Do Or Die: Why Ugandan Farmers Need The Coffee Bill Signed Into Law

Parliament last year introduced the National Coffee Bill, 2018, which aimed at streamlining coffee growing in Uganda, help farmers in value addition, and easily getting available markets for their produce.

As such, the urgency for Parliament to pass the National Coffee Bill, 2018 into law is imperative. This is because Coffee plays a leading role in the livelihoods of many Ugandans and contributes substantially to the national economy.

Coffee has been linked to poverty reduction with poverty levels lower in periods when coffee prices are high and vice-versa.
Coffee farmers need a law to regulate the sector

Indeed 42% of all farming households in Uganda grow some coffee and coffee has been annually contributing an average of 30% to the country’s foreign exchange earnings.

Coffee has been linked to poverty reduction with poverty levels lower in periods when coffee prices are high and vice-versa.

Time factor has a direct linkage between coffee performance and macro-economic performance, particularly the exchange rate and inflation.

It is in this context that the strategies set out in the Ugandan Coffee Bill 2018 have to be operationalised urgently by
passing the bill into law.

Implementing the Coffee Bill provisions even without expanding the current coffee acreage, the existing coffee plantations can yield the target 20 million bags annual export within the shortest possible time.

In other words, the same households producing the current 4.5 million bags annually can multiply that yield five times and even exceed the 20 million bags export target.

The Bill provides among other things, the setting up of Research facilities and once such coffee research laboratories are set up as envisaged under the bill, soils of the existing coffee plantations shall be subjected to scientific research scrutiny and the inadequacy in the soil nutrients shall be identified. This will help farmers apply the appropriate fertilizers and those very nutrients shall be supplied to the farmers by the government.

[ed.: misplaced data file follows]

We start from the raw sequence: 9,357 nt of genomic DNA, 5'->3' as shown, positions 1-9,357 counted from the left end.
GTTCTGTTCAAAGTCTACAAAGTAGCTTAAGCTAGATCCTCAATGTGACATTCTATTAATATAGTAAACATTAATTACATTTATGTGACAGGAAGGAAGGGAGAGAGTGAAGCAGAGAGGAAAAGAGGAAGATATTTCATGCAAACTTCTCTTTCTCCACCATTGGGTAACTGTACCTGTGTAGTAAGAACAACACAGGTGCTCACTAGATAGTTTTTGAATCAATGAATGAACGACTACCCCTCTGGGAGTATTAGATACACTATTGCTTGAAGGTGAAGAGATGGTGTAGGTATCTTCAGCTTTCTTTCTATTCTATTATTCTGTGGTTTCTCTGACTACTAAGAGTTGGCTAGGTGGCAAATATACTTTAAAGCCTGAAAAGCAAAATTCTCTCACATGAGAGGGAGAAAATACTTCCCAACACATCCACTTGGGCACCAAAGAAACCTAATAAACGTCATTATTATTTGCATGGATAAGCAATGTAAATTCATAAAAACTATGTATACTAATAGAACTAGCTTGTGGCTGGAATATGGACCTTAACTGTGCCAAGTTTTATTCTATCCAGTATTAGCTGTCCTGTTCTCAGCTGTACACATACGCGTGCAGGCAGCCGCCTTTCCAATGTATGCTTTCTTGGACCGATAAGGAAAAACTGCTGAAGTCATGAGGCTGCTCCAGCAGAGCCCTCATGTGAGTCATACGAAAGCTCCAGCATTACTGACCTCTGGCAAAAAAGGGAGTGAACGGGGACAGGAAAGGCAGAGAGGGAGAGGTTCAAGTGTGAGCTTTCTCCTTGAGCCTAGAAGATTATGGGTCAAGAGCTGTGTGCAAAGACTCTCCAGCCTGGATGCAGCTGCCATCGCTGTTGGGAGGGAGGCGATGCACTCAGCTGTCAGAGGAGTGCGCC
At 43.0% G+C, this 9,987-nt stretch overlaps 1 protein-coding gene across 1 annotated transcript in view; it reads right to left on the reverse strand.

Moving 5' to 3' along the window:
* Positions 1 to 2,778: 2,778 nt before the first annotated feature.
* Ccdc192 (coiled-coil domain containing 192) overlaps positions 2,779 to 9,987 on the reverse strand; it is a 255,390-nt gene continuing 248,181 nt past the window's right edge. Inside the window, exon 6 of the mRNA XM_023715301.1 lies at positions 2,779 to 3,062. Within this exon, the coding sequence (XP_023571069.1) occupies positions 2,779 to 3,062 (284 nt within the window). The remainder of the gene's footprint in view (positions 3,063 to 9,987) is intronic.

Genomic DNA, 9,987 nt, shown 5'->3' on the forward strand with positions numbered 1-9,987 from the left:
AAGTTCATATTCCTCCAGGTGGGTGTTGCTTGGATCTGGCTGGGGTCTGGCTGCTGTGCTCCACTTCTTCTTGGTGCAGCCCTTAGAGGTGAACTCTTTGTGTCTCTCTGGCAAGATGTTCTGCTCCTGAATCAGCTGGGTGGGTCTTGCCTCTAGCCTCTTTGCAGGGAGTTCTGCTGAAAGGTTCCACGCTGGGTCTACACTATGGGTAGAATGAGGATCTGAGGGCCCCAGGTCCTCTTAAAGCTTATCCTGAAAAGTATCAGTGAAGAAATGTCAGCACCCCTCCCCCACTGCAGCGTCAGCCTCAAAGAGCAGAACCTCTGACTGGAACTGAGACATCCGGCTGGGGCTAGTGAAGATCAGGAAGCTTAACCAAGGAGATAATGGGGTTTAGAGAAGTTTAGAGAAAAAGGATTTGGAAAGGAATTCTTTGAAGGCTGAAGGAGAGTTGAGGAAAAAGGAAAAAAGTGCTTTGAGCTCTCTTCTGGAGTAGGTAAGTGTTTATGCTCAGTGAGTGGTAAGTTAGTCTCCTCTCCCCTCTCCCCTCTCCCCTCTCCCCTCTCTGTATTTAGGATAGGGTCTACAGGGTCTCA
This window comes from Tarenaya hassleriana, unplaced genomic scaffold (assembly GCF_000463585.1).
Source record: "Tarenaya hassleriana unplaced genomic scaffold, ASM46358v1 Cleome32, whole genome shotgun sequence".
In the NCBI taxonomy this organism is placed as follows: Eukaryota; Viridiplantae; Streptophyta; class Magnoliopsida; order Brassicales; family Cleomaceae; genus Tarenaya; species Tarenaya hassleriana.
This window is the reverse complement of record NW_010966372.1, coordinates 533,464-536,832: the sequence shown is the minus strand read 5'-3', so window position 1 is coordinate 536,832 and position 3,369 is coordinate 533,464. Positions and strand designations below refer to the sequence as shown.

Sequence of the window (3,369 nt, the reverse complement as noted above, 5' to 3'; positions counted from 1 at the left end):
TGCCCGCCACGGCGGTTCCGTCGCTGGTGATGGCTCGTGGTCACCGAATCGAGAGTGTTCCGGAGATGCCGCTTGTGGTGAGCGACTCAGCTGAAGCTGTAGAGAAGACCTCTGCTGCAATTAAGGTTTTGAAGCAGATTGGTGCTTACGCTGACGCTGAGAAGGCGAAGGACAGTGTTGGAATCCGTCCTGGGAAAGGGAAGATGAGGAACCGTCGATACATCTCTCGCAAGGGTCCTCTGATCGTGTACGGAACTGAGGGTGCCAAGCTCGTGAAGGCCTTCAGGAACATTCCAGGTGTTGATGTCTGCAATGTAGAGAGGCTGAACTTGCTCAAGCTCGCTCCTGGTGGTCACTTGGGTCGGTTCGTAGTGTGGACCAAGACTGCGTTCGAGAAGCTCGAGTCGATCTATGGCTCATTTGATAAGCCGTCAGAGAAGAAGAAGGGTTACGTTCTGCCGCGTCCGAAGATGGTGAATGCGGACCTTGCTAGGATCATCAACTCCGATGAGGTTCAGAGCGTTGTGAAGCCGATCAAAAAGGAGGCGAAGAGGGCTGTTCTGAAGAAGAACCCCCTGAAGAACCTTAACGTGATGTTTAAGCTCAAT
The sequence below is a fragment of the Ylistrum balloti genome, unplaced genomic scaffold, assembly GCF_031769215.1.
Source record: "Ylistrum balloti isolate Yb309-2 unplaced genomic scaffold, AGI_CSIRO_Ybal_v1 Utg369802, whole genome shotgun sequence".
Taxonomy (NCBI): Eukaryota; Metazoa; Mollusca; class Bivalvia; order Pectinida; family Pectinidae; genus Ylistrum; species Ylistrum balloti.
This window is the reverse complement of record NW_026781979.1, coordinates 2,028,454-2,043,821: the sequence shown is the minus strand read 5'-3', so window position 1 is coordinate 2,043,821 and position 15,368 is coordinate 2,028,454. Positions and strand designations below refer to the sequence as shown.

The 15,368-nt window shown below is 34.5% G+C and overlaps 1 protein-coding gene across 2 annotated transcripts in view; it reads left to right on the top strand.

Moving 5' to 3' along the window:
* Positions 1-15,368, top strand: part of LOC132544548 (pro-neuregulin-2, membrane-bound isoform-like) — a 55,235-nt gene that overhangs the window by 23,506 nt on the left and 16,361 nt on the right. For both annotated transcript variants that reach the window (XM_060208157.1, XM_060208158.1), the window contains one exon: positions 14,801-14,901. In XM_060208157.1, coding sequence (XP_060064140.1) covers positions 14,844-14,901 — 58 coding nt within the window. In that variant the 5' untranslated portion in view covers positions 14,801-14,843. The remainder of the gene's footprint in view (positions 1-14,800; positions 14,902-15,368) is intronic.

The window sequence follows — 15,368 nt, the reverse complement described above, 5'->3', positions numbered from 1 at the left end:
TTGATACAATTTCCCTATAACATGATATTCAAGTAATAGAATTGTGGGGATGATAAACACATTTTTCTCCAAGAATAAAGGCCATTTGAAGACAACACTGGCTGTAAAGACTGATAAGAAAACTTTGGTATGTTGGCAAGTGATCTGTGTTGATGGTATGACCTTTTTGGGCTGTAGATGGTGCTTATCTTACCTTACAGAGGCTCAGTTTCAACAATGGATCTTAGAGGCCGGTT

This shall push the same coffee plantation to yield several times possibly as much as five times over and above the previous harvests done without the application of appropriate scientifically researched fertilizers.

This feat has been realised elsewhere, especially in the Netherlands, a quarter of whose soil is salty, thus on the face of it condemned as an unworthy for Agriculture.

However, by applying research on these
soils and identifying appropriate scientifically researched fertilizers, the Netherlands have turned their tiny country of low-lying delta region into the most intensive, sustainable and efficient agricultural nation of the world.

It is a deliberate policy of the Netherlands to lab-test the soil at the beginning of the growing season, and identify fertilizers essential to that type of soil. The farmer would then be supplied with the fertilizers composed of the right content for that particular soil, leading to the targeted harvest yield.

It is this agricultural practice that has enabled the Netherlands, only a ninth of the size of Uganda, to become the world’s second exporter of agricultural products after the USA.

For instance, the Netherlands in 2017 alone exported Agricultural products worth US$270Bn, which is 10 times the economy of Uganda. So by applying the same principles in Uganda, the Uganda Coffee Industry
will certainly experience the same Agricultural boom which has pushed the Netherlands to top world levels.